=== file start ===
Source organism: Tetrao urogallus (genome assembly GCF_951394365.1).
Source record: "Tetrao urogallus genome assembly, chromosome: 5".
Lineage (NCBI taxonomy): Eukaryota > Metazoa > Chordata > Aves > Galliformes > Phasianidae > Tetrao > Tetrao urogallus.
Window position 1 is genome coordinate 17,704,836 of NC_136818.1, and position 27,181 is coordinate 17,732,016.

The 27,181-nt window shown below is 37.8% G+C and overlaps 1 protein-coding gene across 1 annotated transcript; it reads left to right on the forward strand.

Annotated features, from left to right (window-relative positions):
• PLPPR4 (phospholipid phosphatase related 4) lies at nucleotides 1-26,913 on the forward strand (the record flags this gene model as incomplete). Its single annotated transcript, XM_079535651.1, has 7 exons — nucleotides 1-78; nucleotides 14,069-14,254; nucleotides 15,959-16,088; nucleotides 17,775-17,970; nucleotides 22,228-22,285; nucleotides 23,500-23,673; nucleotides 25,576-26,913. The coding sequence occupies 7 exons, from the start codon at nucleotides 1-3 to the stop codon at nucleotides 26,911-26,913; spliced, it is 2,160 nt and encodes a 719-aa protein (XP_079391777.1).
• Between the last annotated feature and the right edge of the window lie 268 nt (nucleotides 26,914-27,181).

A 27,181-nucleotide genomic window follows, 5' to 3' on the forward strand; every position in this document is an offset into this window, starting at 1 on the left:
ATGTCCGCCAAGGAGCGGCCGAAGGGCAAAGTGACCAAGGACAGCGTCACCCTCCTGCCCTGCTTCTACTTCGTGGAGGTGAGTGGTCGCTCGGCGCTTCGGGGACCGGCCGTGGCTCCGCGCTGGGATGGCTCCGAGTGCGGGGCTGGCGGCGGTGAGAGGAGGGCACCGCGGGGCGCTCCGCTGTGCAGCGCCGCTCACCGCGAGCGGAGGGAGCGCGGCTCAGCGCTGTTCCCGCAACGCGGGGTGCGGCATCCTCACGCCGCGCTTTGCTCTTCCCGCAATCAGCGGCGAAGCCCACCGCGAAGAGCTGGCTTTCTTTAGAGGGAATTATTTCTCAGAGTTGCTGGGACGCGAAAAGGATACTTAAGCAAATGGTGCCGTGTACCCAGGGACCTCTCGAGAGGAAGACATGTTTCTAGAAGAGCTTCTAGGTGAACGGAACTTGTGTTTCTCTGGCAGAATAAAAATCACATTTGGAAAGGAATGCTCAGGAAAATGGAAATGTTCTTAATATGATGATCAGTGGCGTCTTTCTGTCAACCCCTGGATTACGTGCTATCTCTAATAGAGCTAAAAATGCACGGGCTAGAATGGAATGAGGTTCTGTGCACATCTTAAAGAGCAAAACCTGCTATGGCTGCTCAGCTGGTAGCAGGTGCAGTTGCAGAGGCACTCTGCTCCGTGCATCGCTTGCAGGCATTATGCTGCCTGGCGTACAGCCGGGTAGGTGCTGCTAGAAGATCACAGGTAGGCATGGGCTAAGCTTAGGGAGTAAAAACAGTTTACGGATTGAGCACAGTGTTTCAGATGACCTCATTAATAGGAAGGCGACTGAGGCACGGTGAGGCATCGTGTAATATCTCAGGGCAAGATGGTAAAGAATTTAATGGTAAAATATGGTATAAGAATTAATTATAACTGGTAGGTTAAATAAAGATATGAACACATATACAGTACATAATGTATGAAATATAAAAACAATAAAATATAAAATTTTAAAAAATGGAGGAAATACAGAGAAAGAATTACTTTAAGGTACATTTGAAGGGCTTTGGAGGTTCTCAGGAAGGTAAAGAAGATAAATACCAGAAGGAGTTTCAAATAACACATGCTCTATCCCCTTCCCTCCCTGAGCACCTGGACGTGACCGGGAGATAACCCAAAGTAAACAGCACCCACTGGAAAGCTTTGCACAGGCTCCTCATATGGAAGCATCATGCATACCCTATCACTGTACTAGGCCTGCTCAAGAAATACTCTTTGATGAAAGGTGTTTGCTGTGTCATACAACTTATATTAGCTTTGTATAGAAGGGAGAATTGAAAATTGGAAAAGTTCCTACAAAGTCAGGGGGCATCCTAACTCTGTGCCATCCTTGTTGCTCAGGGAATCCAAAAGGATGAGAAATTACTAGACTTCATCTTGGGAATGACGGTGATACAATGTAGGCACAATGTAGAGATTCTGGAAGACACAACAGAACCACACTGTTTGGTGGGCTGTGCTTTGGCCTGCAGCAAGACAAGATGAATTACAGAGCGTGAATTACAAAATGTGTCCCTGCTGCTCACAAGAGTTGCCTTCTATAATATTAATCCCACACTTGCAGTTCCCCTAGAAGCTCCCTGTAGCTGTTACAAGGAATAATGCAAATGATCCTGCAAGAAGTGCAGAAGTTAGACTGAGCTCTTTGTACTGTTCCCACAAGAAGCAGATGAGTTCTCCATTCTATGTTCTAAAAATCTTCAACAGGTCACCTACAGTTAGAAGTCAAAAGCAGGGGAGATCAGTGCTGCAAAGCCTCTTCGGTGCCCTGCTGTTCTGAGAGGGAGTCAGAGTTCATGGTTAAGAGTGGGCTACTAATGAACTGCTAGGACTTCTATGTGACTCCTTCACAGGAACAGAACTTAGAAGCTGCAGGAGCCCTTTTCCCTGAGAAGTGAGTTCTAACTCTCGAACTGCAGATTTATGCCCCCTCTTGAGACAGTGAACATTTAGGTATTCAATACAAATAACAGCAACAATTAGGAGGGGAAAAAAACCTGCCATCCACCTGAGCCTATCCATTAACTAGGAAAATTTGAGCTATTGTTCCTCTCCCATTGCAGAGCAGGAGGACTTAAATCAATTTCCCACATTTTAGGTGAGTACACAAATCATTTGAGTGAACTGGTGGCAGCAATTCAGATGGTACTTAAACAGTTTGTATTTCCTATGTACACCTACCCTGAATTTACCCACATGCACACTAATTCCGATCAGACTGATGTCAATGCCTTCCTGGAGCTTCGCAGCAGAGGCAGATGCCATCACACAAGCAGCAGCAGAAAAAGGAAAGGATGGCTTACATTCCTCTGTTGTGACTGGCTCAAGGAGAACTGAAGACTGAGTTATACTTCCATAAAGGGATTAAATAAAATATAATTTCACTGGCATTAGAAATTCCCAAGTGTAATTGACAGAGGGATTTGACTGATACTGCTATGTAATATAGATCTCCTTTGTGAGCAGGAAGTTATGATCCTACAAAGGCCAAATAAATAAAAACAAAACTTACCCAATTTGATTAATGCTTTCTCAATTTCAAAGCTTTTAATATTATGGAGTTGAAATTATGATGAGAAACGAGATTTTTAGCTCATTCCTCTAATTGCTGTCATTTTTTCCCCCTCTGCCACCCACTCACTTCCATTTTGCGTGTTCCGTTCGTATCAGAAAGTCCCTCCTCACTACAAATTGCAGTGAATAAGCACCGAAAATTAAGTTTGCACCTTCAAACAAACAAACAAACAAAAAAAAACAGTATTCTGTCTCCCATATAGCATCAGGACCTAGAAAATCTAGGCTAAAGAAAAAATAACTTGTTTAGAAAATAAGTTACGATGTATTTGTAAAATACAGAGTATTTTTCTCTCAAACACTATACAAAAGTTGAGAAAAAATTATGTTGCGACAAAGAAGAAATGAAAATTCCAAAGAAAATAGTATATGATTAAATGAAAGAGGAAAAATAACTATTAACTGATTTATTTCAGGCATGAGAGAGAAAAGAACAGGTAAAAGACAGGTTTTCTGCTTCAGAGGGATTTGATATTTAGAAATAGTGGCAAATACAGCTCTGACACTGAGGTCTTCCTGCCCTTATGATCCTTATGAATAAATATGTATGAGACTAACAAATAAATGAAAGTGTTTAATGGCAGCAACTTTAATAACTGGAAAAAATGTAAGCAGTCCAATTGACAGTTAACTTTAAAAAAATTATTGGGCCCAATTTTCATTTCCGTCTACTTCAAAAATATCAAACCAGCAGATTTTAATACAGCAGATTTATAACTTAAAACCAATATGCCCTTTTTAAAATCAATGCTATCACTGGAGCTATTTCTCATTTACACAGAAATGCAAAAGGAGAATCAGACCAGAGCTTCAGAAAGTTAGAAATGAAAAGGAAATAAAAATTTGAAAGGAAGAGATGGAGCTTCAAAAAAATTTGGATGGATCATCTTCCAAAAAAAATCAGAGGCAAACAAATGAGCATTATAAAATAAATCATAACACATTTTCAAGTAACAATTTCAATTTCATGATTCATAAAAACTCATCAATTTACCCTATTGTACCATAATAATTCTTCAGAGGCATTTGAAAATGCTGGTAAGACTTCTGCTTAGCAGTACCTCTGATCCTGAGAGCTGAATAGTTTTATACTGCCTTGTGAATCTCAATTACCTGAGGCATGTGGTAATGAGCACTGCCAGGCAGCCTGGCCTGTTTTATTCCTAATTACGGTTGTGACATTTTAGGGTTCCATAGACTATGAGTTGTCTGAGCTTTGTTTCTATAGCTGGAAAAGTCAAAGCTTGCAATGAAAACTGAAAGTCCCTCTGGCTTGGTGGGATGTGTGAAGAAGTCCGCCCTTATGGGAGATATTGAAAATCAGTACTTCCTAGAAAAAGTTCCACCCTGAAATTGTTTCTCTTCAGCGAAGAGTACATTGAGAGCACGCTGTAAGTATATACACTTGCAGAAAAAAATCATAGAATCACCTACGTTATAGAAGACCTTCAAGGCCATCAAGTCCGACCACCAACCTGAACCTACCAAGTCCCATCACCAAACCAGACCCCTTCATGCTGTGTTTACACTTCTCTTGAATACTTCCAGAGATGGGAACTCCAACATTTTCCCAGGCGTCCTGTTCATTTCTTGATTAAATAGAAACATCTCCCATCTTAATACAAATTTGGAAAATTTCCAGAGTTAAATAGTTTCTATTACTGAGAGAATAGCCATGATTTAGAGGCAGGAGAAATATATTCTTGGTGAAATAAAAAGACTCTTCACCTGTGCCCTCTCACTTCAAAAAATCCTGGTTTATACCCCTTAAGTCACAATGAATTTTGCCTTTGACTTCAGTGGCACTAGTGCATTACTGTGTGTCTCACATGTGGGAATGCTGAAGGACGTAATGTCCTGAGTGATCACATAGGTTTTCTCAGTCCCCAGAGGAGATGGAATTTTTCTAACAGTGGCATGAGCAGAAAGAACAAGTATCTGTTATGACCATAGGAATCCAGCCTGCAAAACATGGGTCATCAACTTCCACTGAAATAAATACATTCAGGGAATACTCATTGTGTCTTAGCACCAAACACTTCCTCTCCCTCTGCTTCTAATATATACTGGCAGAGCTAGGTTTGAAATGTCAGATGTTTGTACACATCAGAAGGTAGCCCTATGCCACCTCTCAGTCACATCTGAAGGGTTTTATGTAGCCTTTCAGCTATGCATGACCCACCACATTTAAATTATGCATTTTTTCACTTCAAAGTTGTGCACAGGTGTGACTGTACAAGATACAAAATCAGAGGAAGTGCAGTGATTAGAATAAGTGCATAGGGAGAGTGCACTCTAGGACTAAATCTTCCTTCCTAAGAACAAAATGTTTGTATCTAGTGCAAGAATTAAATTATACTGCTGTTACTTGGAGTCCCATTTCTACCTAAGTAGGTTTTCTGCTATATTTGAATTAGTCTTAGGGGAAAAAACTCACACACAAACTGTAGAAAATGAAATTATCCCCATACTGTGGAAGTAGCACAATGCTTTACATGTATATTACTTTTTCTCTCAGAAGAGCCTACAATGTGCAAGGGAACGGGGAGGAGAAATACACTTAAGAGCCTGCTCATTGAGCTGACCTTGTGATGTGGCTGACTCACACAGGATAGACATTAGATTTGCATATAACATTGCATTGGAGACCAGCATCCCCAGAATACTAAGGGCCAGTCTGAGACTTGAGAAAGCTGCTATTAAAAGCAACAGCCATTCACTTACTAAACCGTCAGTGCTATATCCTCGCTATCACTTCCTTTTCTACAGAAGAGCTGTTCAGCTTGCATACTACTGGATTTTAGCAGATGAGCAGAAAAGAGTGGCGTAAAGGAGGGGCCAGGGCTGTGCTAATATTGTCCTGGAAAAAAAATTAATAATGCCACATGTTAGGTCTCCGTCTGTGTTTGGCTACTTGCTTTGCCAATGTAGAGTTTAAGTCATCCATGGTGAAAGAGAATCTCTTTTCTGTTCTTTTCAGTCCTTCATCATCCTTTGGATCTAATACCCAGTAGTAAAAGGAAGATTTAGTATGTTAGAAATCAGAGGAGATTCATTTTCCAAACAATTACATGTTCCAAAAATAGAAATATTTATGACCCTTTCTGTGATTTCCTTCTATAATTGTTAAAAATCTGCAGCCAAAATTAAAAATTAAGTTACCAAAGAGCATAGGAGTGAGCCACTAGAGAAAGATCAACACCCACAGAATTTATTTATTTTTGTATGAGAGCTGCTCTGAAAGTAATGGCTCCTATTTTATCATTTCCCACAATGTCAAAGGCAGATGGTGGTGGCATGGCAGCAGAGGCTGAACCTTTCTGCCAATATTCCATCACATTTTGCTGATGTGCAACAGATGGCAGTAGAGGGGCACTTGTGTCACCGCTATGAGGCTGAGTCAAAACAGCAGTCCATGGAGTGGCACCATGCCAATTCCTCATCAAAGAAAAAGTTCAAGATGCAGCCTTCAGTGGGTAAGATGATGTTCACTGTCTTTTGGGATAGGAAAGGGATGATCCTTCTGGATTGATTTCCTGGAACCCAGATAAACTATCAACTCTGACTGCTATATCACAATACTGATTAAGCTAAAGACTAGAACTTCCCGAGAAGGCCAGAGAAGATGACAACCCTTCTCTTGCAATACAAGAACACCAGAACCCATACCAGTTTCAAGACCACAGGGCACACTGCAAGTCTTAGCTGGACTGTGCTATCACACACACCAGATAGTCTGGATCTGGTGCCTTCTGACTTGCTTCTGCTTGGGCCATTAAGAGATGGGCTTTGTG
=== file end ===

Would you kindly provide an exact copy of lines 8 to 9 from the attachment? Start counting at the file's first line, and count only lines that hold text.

• Between the last annotated feature and the right edge of the window lie 268 nt (nucleotides 26,914-27,181).

A 27,181-nucleotide genomic window follows, 5' to 3' on the forward strand; every position in this document is an offset into this window, starting at 1 on the left: